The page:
Alexander Fleming (1881-1955)

Lysozyme: President's address

                             Section of Pathology.

                      President—ALEXANDER FLEMING, F.R.C.S.

                                     [October 18, 1932.]


                                PRESIDENT’S ADDRESS.

                          By ALEXANDER FLEMING, F.R.C.S.

I CHOOSE lysozyme as the subject for this address for two reasons, firstly
because I have a fatherly interest in the name, and, secondly, because its importance
in connection with natural immunity does not seem to be generally appreciated.

In 1921 cultures of nasal mucus were made from a person suffering from an
acute cold. In these cultures an extraordinary bacteriolytic phenomenon was
observed. The agent responsible for the bacteriolytic effect and to which the name
“lysozyme” was given, was at first thought to be peculiar to nasal mucus but soon
it was found that the bacteriolytic element was widely distributed throughout the
human body. When the right conditions are obtained, solution of bacteria by
means of lysozyme is very dramatic and it cannot be believed that it had never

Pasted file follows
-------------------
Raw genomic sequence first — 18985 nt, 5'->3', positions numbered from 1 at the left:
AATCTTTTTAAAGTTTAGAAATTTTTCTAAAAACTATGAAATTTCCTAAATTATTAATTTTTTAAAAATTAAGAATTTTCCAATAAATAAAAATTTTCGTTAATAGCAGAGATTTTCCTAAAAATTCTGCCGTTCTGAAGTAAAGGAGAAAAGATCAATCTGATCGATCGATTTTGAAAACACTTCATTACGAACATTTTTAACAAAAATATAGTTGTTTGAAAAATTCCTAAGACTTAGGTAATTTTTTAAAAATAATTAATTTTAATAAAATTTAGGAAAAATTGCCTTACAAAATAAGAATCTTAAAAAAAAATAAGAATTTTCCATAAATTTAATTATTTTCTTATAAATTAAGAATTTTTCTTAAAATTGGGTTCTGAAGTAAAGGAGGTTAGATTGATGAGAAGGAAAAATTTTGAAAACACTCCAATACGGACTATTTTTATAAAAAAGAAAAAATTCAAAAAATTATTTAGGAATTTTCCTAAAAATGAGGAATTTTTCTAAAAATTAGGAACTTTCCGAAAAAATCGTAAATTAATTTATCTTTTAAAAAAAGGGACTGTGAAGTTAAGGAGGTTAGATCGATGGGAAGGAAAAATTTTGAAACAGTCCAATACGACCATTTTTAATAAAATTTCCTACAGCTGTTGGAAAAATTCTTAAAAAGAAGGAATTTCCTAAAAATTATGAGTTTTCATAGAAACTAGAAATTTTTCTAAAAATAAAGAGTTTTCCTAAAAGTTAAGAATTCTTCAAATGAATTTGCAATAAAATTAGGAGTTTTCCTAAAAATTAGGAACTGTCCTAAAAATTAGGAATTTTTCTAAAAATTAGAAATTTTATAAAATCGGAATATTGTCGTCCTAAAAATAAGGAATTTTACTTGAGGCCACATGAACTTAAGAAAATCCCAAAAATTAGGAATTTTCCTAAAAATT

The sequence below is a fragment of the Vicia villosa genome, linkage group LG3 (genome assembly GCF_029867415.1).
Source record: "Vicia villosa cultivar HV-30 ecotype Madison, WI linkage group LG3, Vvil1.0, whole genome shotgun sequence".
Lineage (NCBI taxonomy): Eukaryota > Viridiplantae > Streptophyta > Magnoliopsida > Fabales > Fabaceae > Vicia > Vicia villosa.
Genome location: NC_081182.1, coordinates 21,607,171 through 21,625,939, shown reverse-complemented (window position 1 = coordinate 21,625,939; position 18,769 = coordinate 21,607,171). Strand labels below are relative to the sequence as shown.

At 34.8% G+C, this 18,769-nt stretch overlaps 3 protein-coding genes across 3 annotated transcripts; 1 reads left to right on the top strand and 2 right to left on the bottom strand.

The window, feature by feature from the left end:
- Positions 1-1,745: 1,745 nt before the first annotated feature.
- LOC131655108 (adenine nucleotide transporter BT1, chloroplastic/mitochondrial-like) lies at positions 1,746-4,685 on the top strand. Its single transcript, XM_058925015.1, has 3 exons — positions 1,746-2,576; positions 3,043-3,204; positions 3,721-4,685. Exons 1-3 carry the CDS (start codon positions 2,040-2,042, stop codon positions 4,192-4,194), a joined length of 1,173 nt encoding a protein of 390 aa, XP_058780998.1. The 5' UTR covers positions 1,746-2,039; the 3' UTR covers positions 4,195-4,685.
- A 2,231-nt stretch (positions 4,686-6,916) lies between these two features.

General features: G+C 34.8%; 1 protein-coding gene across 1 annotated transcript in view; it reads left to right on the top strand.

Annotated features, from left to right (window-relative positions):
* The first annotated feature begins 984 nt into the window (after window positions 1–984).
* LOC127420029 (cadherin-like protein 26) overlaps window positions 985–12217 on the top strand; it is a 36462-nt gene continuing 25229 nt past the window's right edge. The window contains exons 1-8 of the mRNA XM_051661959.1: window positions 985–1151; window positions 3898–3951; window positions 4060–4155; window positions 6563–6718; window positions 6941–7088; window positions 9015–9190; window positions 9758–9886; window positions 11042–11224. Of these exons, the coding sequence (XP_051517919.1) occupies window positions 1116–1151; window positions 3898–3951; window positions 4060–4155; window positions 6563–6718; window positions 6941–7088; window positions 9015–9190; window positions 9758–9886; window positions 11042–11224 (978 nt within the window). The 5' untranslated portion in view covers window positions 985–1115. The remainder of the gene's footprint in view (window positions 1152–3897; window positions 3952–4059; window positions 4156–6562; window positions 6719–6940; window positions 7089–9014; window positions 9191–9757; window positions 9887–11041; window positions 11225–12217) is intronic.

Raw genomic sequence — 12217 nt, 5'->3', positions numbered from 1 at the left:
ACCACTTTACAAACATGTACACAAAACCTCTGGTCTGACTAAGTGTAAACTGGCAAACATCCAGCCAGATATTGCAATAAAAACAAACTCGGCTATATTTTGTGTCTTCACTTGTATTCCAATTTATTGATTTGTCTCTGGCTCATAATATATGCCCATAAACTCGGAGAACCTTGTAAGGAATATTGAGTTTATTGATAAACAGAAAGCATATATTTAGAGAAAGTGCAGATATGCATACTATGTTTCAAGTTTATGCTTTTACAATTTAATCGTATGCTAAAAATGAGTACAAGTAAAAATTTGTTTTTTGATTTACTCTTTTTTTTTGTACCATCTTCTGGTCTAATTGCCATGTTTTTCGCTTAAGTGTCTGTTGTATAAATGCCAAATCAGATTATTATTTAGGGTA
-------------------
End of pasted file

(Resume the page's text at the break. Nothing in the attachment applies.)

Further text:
previously been noticed. I am not here going into detail regarding the older work.
Suffice it to say that by the nature of their experiments some of the workers on
leukins and the like must have noticed the lysozyme phenomenon, and Rettger and
Sperry in 1912, in their work on the bactericidal power of egg-white, were probably
investigating lysozyme action. All these authors, however, considered that the
antibacterial phenomena which they observed were peculiar to the substance with
which they were working—leucocytes or egg-white—and none of them apparently had
any inkling that the lytic element was widely distributed throughout the animal and
vegetable kingdom.

My contribution to the subject—apart from the name—has been an elucidation
of the properties of the lytic element, a description of its wide distribution in nature,
and some estimate of its importance in immunity.

I think that I am correct in saying that in 1921 most bacteriologists agreed with
the quotation from Metchnikoff which I have already used in one of my papers:—

“Nature, to protect the skin and mucous membranes does not use antiseptics. The
fluids which bathe the surface of the mouth and other mucous membranes are not bactericidal
or only very imperfectly so. Nature removes from the mucous membranes and the skin
quantities of microbes, eliminating them by epithelial desquamations and expelling them
with the secretions and liquid excretions. Nature has chosen this mechanical procedure
just as the surgeons who replace the antisepsis of the mouth, the intestine and other organs
by lavage with physiological saline.”

DEC. – PATH. 1